The next day, we had a white milky drink seasoned with cinnamons for breakfast: the Lebanese believes it is important to have eat something white on the first day of New Year to ensure a happy year to come.  After that, we took a long walk at Cedar Nature Reserve nearby.  It was sunny with unbelievable blue sky.  What a great way to start a year.

It’s very interesting to walk around in George’ village where most of the residents are Druzes.  The Druze is an offshoot of Shiite Islam, highly conservative.  In the village, you hardly see any woman walking in the street alone – they are not supposed to go out of the house unless they have to, such as attending a wedding.  If there are women about, they are always in pairs – to ensure their chaste.  George’s builder boasted to him that his wife is so good that she doesn’t get out of the house at all, not even go to visit her sister in the neighbouring village. 


The medieval town turned out to be one of my highlights.  It lies 80 km north of Beirut and not too far from the Syrian border.  I didn’t realize that Lebanon is so tiny that you can drive from one end to another in three or four hours.  With 4 million people (10 million outside the country), it is actually one of the smallest nations on earth.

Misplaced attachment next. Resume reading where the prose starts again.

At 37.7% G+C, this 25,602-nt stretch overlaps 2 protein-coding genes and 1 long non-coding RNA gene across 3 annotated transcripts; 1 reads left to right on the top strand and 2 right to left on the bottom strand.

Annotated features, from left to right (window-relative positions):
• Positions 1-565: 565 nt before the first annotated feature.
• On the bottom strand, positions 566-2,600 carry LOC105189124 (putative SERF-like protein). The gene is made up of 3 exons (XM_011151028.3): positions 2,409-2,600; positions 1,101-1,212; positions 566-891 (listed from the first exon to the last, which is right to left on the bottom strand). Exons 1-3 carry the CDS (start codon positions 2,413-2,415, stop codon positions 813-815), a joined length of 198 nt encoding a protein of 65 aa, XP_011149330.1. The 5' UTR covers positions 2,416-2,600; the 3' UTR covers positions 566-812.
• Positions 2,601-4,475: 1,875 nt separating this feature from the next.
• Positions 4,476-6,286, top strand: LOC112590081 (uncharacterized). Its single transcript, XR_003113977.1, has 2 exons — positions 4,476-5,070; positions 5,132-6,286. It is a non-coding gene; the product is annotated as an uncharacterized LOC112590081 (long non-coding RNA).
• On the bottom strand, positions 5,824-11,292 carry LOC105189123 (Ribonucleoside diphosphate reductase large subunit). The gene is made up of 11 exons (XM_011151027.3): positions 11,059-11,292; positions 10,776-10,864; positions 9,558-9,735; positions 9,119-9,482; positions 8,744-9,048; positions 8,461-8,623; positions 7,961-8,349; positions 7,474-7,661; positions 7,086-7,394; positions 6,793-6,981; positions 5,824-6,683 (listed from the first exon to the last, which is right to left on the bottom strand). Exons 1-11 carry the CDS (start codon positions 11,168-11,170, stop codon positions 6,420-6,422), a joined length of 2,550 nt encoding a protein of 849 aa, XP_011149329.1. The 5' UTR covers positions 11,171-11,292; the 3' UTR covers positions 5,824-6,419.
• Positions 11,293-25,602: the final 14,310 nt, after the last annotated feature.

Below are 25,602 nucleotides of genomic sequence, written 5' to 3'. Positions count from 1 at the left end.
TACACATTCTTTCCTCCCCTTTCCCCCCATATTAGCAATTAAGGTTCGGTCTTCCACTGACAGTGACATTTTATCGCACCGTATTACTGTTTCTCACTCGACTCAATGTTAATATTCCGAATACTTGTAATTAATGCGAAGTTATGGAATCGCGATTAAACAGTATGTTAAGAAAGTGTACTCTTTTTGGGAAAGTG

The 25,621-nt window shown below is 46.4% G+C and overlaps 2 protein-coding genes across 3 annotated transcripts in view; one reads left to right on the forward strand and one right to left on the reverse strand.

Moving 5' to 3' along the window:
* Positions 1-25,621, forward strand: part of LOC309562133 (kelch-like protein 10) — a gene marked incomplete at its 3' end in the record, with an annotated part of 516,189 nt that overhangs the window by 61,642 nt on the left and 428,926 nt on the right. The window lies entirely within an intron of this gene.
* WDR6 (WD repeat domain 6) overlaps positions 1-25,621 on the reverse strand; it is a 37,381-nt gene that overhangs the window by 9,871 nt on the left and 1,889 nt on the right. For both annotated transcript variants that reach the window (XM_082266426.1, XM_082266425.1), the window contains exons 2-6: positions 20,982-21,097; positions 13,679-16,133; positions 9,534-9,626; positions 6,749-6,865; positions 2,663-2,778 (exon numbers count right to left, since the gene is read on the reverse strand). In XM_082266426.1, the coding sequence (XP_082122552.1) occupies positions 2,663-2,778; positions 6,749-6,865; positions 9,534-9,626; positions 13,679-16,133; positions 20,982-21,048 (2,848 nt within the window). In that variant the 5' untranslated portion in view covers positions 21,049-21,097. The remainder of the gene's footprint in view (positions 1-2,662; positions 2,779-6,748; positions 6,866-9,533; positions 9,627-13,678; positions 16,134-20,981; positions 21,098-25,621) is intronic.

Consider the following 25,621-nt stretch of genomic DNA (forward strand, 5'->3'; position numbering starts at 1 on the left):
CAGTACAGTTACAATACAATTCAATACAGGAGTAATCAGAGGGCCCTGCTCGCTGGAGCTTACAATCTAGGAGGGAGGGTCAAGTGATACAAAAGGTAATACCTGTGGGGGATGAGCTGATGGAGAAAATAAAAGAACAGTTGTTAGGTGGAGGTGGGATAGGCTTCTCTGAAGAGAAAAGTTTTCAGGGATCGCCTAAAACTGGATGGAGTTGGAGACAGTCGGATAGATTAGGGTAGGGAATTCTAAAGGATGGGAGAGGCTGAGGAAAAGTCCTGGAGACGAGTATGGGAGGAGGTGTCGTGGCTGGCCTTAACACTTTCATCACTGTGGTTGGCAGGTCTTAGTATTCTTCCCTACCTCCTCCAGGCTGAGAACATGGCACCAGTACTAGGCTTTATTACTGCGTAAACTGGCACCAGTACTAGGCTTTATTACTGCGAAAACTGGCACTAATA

If you know the history of Tripoli, you know the history of Lebanon.  It was founded by the Phoenicians in 1500 BC.  Since then until the French Mandate, the city was ruled at different stage by Romans, Byzantines, Arabs, Crusaders, Mamelukes and Ottomans, who all left their legacies. 

There’s so much to see in Tripoli.  Behind a tomato seller stands an elegant Roman column, smeared with years of rotten vegetables; you turn a corner, you see a medieval gate.  A knowledgeable local man named Ali absolutely made my day.  At 18, Ali went to London to visit an uncle and stayed after the war broke out.  He lived in various parts of Europe for twenty years before returning.  He shows foreign tourists around, taking pleasure in helping them understand his hometown.  History came to life once he pointed things out to me: how inside the grand mosque’s minarets there’s a bell town as it was converted from a Crusader cathedral; how a tailor’s shop used to be a crusader house and how an original caravanserai is now used by Syrian squatters who don’t even pay electricity!